Sun, 05/13/2012 - 21:51 | Link to Comment Bring the Gold
Bring the Gold's picture

Ryank, pwnage as usual. Nicely put. :)

 

Sun, 05/13/2012 - 12:38 | Link to Comment tom a taxpayer
tom a taxpayer's picture

Why does the Reuters article say the low vote for Merkel's CDU is a criticisms of Merkel's austerity drive? Hey Reuters, the Germans, not the Greeks, were voting in this election. Could the low vote for Merkel's CDU be instead more a repudiation of her repeated efforts to put German taxpayers in deeper and deeper holes in efforts to save Greece and other countries?

 

Sun, 05/13/2012 - 13:30 | Link to Comment bank guy in Brussels
bank guy in Brussels's picture

Could be curious biographical facts about Merkel that seem to keep emerging ...

Especially funny story about her first husband Ulrich Merkel, supporting Angela while she was at university and then Angela leaves him, stealing the refrigerator in their apartment - that was a super valuable item in the old East Germany!

Plus the depth of Merkel's involvement as a loyal Communist till the Berlin Wall fell, then Merkel quickly spun 180 degrees, became pro-American ... her current husband, Joachim Sauer, apparently worked for the US Pentagon military-industrial complex in San Diego USA.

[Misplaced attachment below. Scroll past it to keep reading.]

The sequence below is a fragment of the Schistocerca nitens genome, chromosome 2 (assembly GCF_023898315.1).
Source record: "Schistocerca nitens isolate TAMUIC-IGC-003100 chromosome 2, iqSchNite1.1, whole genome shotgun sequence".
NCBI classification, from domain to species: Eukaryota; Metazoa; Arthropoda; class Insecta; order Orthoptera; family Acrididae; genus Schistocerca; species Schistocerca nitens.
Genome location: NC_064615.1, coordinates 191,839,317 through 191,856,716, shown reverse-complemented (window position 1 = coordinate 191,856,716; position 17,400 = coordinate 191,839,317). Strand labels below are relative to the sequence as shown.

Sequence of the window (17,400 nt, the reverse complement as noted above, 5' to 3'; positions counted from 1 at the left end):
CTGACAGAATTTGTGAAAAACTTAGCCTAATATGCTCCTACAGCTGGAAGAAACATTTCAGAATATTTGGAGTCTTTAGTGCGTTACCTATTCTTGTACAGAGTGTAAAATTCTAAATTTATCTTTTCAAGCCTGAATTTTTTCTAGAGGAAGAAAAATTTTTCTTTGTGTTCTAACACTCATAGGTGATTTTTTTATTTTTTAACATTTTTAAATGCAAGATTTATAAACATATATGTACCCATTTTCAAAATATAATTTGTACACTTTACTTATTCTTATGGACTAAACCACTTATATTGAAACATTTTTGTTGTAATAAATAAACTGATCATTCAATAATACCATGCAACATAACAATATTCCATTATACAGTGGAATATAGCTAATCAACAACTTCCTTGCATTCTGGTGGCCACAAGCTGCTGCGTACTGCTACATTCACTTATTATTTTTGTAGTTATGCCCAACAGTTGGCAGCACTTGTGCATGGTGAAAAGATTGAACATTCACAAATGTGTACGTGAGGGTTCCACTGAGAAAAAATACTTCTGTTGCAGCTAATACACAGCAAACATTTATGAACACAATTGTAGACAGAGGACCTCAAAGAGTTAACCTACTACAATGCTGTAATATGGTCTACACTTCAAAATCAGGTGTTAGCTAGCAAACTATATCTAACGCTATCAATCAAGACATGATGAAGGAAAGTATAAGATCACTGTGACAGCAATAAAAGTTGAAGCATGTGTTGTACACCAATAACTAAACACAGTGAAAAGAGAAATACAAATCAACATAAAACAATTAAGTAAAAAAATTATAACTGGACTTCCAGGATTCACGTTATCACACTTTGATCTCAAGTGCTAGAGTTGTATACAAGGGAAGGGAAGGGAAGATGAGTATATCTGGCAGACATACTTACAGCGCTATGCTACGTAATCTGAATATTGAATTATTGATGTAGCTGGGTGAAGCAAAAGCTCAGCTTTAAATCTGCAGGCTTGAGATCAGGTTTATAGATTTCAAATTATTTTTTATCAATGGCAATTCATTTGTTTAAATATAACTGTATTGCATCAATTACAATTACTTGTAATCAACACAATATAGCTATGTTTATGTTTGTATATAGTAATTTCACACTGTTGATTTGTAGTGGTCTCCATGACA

http://hat4uk.wordpress.com/2012/01/30/revealed-angela-merkel-rigid-seri...

Sun, 05/13/2012 - 13:47 | Link to Comment Paladin en passant
Paladin en passant's picture

BGIB, The Slog blog at your link is worth checking out on a daily basis. Highly recommended to Zero Hedge readers.

Sun, 05/13/2012 - 16:51 | Link to Comment Treason Season
Treason Season's picture

Ward of the John is a Holohoaxer.

Sun, 05/13/2012 - 15:09 | Link to Comment Freddie
Freddie's picture

CDU should get rid of her.  Typical elite - who ever is in power - they suck up to.  She was a communist.  Same thing with Hollande in France.  Socialist owns 3 houses in the French Riviera.  The only thing worse is what is elected in the USA.  Ron and Rand Paul are good but the rest are mainly sh*t.

Sun, 05/13/2012 - 13:48 | Link to Comment Jack Sheet
Jack Sheet's picture

As usual we see the bullshit claims of the anglo saxon blogosphere and press that the PIIGS bailouts were an issue in this local state election. Nothing could be further from the truth. We heard the same spurious claims when the greens and spd won the Baden Wuerttemberg election last year.

Sun, 05/13/2012 - 16:42 | Link to Comment gatorengineer
gatorengineer's picture

Repeat afte me... Merkel is NOT conservative, she is a grown up EAST German........

Sun, 05/13/2012 - 12:27 | Link to Comment AldousHuxley
AldousHuxley's picture

there are no bad or good guys in politics.